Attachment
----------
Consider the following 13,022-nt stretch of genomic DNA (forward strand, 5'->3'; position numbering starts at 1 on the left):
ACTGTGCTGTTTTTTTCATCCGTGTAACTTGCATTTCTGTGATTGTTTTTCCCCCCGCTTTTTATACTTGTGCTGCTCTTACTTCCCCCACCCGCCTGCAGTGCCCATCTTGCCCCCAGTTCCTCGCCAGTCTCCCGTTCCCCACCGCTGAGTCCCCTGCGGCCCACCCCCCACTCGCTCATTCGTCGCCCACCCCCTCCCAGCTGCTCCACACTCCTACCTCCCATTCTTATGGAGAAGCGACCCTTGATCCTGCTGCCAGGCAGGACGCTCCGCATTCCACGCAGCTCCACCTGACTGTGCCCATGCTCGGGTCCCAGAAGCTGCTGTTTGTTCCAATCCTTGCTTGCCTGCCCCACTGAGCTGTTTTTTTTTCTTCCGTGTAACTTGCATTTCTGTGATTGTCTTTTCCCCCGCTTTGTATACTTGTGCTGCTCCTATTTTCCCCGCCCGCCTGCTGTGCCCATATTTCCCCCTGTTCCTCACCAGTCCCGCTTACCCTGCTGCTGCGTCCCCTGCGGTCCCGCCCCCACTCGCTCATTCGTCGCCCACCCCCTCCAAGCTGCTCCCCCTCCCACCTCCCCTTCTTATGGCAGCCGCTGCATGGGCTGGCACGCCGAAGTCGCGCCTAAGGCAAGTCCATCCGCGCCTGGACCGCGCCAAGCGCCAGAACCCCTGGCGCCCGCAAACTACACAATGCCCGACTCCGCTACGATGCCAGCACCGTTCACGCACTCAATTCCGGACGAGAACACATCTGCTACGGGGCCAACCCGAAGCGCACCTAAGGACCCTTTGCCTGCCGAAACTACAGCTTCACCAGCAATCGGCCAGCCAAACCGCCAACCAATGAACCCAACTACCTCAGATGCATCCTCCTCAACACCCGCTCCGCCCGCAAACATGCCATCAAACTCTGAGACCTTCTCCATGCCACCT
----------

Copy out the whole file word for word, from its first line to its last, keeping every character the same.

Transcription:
Consider the following 13,022-nt stretch of genomic DNA (forward strand, 5'->3'; position numbering starts at 1 on the left):
ACTGTGCTGTTTTTTTCATCCGTGTAACTTGCATTTCTGTGATTGTTTTTCCCCCCGCTTTTTATACTTGTGCTGCTCTTACTTCCCCCACCCGCCTGCAGTGCCCATCTTGCCCCCAGTTCCTCGCCAGTCTCCCGTTCCCCACCGCTGAGTCCCCTGCGGCCCACCCCCCACTCGCTCATTCGTCGCCCACCCCCTCCCAGCTGCTCCACACTCCTACCTCCCATTCTTATGGAGAAGCGACCCTTGATCCTGCTGCCAGGCAGGACGCTCCGCATTCCACGCAGCTCCACCTGACTGTGCCCATGCTCGGGTCCCAGAAGCTGCTGTTTGTTCCAATCCTTGCTTGCCTGCCCCACTGAGCTGTTTTTTTTTCTTCCGTGTAACTTGCATTTCTGTGATTGTCTTTTCCCCCGCTTTGTATACTTGTGCTGCTCCTATTTTCCCCGCCCGCCTGCTGTGCCCATATTTCCCCCTGTTCCTCACCAGTCCCGCTTACCCTGCTGCTGCGTCCCCTGCGGTCCCGCCCCCACTCGCTCATTCGTCGCCCACCCCCTCCAAGCTGCTCCCCCTCCCACCTCCCCTTCTTATGGCAGCCGCTGCATGGGCTGGCACGCCGAAGTCGCGCCTAAGGCAAGTCCATCCGCGCCTGGACCGCGCCAAGCGCCAGAACCCCTGGCGCCCGCAAACTACACAATGCCCGACTCCGCTACGATGCCAGCACCGTTCACGCACTCAATTCCGGACGAGAACACATCTGCTACGGGGCCAACCCGAAGCGCACCTAAGGACCCTTTGCCTGCCGAAACTACAGCTTCACCAGCAATCGGCCAGCCAAACCGCCAACCAATGAACCCAACTACCTCAGATGCATCCTCCTCAACACCCGCTCCGCCCGCAAACATGCCATCAAACTCTGAGACCTTCTCCATGCCACCT